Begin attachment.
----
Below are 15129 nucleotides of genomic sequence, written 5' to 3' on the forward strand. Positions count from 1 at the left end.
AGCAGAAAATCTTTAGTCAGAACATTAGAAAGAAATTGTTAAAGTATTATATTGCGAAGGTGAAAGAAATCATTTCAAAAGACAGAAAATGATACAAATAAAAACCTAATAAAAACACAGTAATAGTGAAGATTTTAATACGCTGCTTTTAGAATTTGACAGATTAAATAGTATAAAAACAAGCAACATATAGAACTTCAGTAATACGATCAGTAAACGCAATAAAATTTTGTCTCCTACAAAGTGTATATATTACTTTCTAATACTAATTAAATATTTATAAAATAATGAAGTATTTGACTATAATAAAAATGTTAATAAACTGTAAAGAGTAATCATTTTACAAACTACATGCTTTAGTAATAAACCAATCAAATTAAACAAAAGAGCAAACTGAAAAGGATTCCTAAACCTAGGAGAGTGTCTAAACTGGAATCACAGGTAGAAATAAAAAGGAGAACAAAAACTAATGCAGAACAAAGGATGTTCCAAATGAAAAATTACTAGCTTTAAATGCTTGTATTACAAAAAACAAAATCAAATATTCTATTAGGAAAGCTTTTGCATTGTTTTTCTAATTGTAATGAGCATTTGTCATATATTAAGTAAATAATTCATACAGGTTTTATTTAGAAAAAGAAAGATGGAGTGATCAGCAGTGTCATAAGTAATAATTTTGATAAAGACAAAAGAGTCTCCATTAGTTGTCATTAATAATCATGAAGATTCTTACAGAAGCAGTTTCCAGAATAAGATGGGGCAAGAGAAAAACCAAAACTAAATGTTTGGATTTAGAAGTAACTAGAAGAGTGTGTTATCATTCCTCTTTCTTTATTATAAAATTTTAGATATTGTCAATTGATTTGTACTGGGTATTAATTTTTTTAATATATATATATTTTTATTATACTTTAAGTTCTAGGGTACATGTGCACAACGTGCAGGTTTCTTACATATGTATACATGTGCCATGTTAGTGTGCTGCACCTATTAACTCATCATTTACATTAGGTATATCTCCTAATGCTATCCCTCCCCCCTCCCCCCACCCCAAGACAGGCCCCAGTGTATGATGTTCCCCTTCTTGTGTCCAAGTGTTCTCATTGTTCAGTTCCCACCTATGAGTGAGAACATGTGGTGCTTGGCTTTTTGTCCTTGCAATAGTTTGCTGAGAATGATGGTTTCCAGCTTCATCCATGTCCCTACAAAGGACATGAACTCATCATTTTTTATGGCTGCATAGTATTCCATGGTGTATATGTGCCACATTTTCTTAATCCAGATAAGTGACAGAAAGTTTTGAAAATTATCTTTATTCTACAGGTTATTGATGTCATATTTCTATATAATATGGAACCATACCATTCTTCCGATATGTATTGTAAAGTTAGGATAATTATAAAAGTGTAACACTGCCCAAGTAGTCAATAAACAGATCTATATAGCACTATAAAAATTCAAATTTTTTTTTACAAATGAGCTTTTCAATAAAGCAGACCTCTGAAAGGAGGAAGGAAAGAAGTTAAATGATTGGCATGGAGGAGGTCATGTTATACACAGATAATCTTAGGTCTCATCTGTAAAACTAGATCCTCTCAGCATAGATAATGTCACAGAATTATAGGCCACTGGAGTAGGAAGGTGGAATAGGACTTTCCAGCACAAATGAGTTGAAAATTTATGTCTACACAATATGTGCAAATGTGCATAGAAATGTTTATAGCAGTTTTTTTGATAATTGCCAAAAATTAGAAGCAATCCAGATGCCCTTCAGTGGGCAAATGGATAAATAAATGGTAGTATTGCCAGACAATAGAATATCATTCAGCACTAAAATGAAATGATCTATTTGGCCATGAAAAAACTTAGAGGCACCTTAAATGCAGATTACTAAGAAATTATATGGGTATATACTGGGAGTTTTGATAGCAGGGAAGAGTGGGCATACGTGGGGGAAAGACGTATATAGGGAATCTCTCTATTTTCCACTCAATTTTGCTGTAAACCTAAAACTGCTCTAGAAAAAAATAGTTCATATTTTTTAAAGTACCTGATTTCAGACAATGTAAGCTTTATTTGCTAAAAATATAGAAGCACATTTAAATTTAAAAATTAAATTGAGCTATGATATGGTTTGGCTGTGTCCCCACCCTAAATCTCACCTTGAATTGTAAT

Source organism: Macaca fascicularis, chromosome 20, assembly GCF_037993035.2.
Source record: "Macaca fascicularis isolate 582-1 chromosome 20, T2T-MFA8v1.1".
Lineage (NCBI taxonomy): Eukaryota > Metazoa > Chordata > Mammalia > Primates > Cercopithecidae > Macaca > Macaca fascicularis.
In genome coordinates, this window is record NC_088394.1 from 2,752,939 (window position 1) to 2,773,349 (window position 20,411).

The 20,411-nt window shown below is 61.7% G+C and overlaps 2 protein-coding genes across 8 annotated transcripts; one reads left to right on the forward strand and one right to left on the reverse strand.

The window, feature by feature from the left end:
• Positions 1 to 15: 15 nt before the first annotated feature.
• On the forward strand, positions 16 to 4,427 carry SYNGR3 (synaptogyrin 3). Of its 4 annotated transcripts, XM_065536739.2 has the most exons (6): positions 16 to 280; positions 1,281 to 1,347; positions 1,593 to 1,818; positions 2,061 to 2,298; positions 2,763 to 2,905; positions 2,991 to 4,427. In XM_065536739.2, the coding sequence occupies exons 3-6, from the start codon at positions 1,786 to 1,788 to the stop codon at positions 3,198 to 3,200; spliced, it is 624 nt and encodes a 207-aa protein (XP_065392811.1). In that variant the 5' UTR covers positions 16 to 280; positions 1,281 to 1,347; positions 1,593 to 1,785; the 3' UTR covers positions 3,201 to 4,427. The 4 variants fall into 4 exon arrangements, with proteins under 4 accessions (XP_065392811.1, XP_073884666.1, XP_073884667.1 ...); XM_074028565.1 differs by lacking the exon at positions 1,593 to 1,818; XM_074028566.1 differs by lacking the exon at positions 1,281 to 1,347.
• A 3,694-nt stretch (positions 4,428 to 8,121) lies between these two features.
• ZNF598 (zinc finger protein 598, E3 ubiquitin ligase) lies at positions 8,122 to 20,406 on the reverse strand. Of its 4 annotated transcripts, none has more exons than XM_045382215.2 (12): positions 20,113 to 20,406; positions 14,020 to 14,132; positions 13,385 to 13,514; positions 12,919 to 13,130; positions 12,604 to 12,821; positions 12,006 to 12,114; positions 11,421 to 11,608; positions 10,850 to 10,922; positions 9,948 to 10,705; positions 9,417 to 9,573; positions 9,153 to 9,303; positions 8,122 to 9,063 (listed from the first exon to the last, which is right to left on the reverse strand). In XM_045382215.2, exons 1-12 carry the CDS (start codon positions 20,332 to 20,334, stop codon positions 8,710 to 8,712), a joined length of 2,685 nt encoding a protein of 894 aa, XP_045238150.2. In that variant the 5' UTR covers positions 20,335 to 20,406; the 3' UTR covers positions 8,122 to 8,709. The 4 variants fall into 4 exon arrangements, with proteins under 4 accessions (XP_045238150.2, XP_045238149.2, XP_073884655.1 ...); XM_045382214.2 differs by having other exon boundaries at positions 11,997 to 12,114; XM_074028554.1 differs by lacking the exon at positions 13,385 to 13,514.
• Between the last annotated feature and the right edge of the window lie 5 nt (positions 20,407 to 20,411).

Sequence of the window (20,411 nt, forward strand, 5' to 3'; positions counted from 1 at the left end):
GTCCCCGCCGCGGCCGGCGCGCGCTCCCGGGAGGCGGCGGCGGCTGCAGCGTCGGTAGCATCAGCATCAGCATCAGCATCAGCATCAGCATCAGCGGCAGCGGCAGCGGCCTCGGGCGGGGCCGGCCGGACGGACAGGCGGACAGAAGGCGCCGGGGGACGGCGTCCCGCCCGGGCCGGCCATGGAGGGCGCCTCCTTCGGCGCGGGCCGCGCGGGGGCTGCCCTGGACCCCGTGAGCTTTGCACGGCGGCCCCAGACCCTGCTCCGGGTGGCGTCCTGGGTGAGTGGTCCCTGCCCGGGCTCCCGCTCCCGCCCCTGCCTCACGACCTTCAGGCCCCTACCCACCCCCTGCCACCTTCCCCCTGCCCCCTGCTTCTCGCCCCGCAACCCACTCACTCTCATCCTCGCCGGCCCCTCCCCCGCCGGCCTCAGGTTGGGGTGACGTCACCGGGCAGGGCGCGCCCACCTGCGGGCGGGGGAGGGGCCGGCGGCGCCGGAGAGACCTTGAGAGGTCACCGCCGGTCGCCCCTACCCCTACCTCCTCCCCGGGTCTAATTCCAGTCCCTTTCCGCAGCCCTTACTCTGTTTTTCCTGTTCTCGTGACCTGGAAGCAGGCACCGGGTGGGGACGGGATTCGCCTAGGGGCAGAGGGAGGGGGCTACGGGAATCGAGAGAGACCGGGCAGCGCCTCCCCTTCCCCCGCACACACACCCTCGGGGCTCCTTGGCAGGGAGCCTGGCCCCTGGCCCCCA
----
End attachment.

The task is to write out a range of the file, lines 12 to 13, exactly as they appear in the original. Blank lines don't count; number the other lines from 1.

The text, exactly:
• ZNF598 (zinc finger protein 598, E3 ubiquitin ligase) lies at positions 8,122 to 20,406 on the reverse strand. Of its 4 annotated transcripts, none has more exons than XM_045382215.2 (12): positions 20,113 to 20,406; positions 14,020 to 14,132; positions 13,385 to 13,514; positions 12,919 to 13,130; positions 12,604 to 12,821; positions 12,006 to 12,114; positions 11,421 to 11,608; positions 10,850 to 10,922; positions 9,948 to 10,705; positions 9,417 to 9,573; positions 9,153 to 9,303; positions 8,122 to 9,063 (listed from the first exon to the last, which is right to left on the reverse strand). In XM_045382215.2, exons 1-12 carry the CDS (start codon positions 20,332 to 20,334, stop codon positions 8,710 to 8,712), a joined length of 2,685 nt encoding a protein of 894 aa, XP_045238150.2. In that variant the 5' UTR covers positions 20,335 to 20,406; the 3' UTR covers positions 8,122 to 8,709. The 4 variants fall into 4 exon arrangements, with proteins under 4 accessions (XP_045238150.2, XP_045238149.2, XP_073884655.1 ...); XM_045382214.2 differs by having other exon boundaries at positions 11,997 to 12,114; XM_074028554.1 differs by lacking the exon at positions 13,385 to 13,514.
• Between the last annotated feature and the right edge of the window lie 5 nt (positions 20,407 to 20,411).